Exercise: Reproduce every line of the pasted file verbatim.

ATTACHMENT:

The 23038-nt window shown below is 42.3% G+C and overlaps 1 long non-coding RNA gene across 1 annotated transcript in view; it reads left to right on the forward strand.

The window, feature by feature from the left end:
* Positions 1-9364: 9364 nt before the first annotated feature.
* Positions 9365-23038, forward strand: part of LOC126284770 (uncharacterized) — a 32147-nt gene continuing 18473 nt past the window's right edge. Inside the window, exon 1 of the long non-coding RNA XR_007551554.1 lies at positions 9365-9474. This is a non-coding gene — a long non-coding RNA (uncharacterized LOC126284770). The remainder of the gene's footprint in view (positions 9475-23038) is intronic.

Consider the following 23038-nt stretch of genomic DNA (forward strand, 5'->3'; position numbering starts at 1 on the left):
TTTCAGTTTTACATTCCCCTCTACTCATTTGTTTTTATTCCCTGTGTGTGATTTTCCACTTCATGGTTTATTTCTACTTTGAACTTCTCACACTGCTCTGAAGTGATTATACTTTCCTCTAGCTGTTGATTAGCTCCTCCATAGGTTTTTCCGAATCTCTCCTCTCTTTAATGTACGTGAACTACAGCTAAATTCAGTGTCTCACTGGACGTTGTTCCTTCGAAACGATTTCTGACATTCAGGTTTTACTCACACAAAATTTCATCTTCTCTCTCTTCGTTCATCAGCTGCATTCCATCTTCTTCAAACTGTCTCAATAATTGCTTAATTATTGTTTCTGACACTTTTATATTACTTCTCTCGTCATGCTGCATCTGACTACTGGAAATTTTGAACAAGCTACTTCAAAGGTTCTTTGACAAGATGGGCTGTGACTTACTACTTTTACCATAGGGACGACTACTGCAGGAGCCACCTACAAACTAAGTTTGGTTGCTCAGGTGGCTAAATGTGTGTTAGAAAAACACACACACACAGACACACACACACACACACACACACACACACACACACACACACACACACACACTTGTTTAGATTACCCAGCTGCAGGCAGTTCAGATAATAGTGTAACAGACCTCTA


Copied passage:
The 23038-nt window shown below is 42.3% G+C and overlaps 1 long non-coding RNA gene across 1 annotated transcript in view; it reads left to right on the forward strand.

The window, feature by feature from the left end:
* Positions 1-9364: 9364 nt before the first annotated feature.
* Positions 9365-23038, forward strand: part of LOC126284770 (uncharacterized) — a 32147-nt gene continuing 18473 nt past the window's right edge. Inside the window, exon 1 of the long non-coding RNA XR_007551554.1 lies at positions 9365-9474. This is a non-coding gene — a long non-coding RNA (uncharacterized LOC126284770). The remainder of the gene's footprint in view (positions 9475-23038) is intronic.

Consider the following 23038-nt stretch of genomic DNA (forward strand, 5'->3'; position numbering starts at 1 on the left):
TTTCAGTTTTACATTCCCCTCTACTCATTTGTTTTTATTCCCTGTGTGTGATTTTCCACTTCATGGTTTATTTCTACTTTGAACTTCTCACACTGCTCTGAAGTGATTATACTTTCCTCTAGCTGTTGATTAGCTCCTCCATAGGTTTTTCCGAATCTCTCCTCTCTTTAATGTACGTGAACTACAGCTAAATTCAGTGTCTCACTGGACGTTGTTCCTTCGAAACGATTTCTGACATTCAGGTTTTACTCACACAAAATTTCATCTTCTCTCTCTTCGTTCATCAGCTGCATTCCATCTTCTTCAAACTGTCTCAATAATTGCTTAATTATTGTTTCTGACACTTTTATATTACTTCTCTCGTCATGCTGCATCTGACTACTGGAAATTTTGAACAAGCTACTTCAAAGGTTCTTTGACAAGATGGGCTGTGACTTACTACTTTTACCATAGGGACGACTACTGCAGGAGCCACCTACAAACTAAGTTTGGTTGCTCAGGTGGCTAAATGTGTGTTAGAAAAACACACACACACAGACACACACACACACACACACACACACACACACACACACACACACACACACACTTGTTTAGATTACCCAGCTGCAGGCAGTTCAGATAATAGTGTAACAGACCTCTA